The recent closing of Linder’s Garden Center not only represented the loss of a longtime local business, but also marked a poignant end to the “greenhouse era” along Larpenteur Avenue.
For more than a century, growers on or near the avenue sold plants and shrubs, some on both a retail and wholesale basis, to adorn many homes and gardens in this area and beyond.
Names like Gibbs, Rosacker, Hermes, Lebens, Lindig and Linder were associated with businesses that thrived as St. Paul expanded northward and the suburbs bloomed. Their predecessors were farmers, people like Heman Gibbs and Lorenzo Hoyt, who began working the land in Rose Township in about 1850. (Rather than its floral future, the name Rose referred to the man who conducted the original land survey.)
According to a University of Minnesota study, the pioneers initially planted wheat and other large-scale production crops. But as the soil gradually became depleted over the ensuing 50 years, they and those who followed gradually moved into dairy farming and market gardening.
The early years
And in the 1870s, Lorenzo Hoyt began developing what eventually became the 10-acre Hoyt Nursery at Hamline and Hoyt avenues. By the early 1900s the nursery was known for its award-winning iris, peonies and roses, all field grown.
The first greenhouses in the area may have been those of Albert Linder, which he began building in 1901 on Wheelock Parkway. Initially, he grew celery and other vegetables, gradually shifting to cut flowers and flowering plants.
Similarly, Peter Hermes established a truck farm on Larpenteur north of the University of Minnesota’s St. Paul campus in 1906 and soon began adding greenhouses. That operation, too, evolved into the raising of floral crops, roses in particular.
Frank Gibbs, one of Heman’s sons, opened for business on the south side of Larpenteur near Cleveland Avenue in 1912, later taking on an in-law as a partner in Gibbs-Nelson Florists.
In 1920, Nic Lebens began operating on Larpenteur, just east of Lexington Avenue. (Like Lorenzo Hoyt before him, Lebens was a long-serving justice of the peace for Rose Township, sometimes holding court in his dining room.) And there were many, many others.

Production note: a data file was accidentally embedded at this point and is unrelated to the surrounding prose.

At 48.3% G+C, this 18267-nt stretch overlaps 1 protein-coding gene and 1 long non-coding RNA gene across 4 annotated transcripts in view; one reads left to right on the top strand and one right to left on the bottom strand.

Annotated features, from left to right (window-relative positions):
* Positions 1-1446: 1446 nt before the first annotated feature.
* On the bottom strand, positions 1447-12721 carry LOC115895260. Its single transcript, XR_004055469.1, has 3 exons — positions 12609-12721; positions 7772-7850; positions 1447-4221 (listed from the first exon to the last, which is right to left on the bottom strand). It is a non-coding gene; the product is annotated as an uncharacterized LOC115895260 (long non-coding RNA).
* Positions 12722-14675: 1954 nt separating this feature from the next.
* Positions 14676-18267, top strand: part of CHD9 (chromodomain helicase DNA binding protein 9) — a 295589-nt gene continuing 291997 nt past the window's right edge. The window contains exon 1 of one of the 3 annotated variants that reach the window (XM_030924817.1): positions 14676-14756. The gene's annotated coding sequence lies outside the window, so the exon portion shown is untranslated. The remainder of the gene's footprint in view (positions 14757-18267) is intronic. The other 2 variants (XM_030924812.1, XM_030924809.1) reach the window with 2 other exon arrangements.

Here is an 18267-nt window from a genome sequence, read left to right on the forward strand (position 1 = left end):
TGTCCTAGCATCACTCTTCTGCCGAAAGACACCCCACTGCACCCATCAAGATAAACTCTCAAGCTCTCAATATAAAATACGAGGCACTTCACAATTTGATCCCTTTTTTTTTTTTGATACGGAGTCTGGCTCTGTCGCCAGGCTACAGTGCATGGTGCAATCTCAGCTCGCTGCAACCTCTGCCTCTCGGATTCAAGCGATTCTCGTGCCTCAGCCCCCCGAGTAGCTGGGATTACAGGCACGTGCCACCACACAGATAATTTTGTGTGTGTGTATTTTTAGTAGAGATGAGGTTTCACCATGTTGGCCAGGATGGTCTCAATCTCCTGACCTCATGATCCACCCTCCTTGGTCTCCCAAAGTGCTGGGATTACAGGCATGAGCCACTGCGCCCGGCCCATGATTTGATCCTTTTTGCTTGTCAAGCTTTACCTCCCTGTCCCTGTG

Time of transition
According to Neil Anderson, professor of floriculture in the University of Minnesota’s Department of Horticultural Science, a big change occurred after World War II.
“It became possible to ship in vegetables from California and elsewhere, and, at that point, many of the early truck gardeners switched over entirely to cut flowers and container-grown plants,” he said.
At first, cut flowers accounted for 80 percent of local production, but when blooms from Florida and California, and later Latin America, entered the market, there was a dramatic shift to bedding plants.
A new generation of growers brought both innovation and creativity. With partners, Nic Lebens Jr. operated flower farms in Guatemala and Florida. In the 1970s, the Hermes family produced cut flowers at their greenhouses in Becker, Minn., using warm wastewater from the Northern States Power plant for heat. Dave and Lil Linder continually expanded and opened the new garden center on the Larpenteur end of their property in 1984.
While all this was going on, the land was becoming more valuable and sought after by developers. Competition from supermarkets and other sellers, both domestic and abroad, intensified. The growers’ ranks began to thin.
The Lebens were hit hard, first by the sudden death of Nic III in 1985, and then his father a year later. Pat Lebens, Nic Jr.’s widow, daughter Jody and son Philip scaled back the operation and kept it going until 2003. Today Pat lives in the Greenhouse Village Cooperative that was erected on the former Leben’s site.
The others faded away, too, and the only remaining link to the past is the Hermes Floral store at 1639 W. Larpenteur Avenue.
Does this trend mean that consumers will eventually rely entirely on big-box stores like Wal-Mart and Home Depot for their gardening needs?
“Those stores offer some interesting things, but I hope not,” said the university’s Anderson. “I’d say the take-home lesson is that you constantly need to innovate and be nimble. We have many successful independent retailers who, in addition to offering specialty items and high-quality materials, are very savvy in keeping up with changing consumer tastes with new crops and new varieties.”
Roger Bergerson is longtime Como Park resident who enjoys writing about local history and is a regular contributor to the Park Bugle.
A shattering experience
On the afternoon of June 23, 1962, a narrow band of tulip-bulb-sized hail pummeled what was then the northern edge of the Twin Cities. Up to 90 percent of the glass in the greenhouses on Larpenteur Avenue, as well as on the university’s St. Paul campus and at the Como Park Conservatory, was broken. Similar incidents over the years encouraged growers to switch to synthetic glazing.
This article has been made possible in part by the Arts and Cultural Heritage Fund through the vote of Minnesotans on Nov. 4, 2008. Administered by the Minnesota Historical Society.